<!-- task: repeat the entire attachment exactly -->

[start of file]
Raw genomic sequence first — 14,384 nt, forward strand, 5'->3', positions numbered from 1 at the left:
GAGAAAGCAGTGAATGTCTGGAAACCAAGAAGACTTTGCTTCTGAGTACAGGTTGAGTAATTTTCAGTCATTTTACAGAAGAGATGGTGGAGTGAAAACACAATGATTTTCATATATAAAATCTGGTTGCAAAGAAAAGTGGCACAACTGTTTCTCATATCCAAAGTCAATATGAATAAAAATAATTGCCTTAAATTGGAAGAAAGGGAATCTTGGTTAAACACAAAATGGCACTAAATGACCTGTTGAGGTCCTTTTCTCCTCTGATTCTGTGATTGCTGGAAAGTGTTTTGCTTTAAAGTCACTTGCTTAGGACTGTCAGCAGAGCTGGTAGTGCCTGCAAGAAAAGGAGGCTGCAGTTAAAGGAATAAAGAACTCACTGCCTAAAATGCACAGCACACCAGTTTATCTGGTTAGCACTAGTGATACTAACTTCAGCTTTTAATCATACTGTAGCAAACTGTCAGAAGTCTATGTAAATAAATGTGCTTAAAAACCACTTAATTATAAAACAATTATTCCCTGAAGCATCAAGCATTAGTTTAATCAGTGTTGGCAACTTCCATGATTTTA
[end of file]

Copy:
Raw genomic sequence first — 14,384 nt, forward strand, 5'->3', positions numbered from 1 at the left:
GAGAAAGCAGTGAATGTCTGGAAACCAAGAAGACTTTGCTTCTGAGTACAGGTTGAGTAATTTTCAGTCATTTTACAGAAGAGATGGTGGAGTGAAAACACAATGATTTTCATATATAAAATCTGGTTGCAAAGAAAAGTGGCACAACTGTTTCTCATATCCAAAGTCAATATGAATAAAAATAATTGCCTTAAATTGGAAGAAAGGGAATCTTGGTTAAACACAAAATGGCACTAAATGACCTGTTGAGGTCCTTTTCTCCTCTGATTCTGTGATTGCTGGAAAGTGTTTTGCTTTAAAGTCACTTGCTTAGGACTGTCAGCAGAGCTGGTAGTGCCTGCAAGAAAAGGAGGCTGCAGTTAAAGGAATAAAGAACTCACTGCCTAAAATGCACAGCACACCAGTTTATCTGGTTAGCACTAGTGATACTAACTTCAGCTTTTAATCATACTGTAGCAAACTGTCAGAAGTCTATGTAAATAAATGTGCTTAAAAACCACTTAATTATAAAACAATTATTCCCTGAAGCATCAAGCATTAGTTTAATCAGTGTTGGCAACTTCCATGATTTTA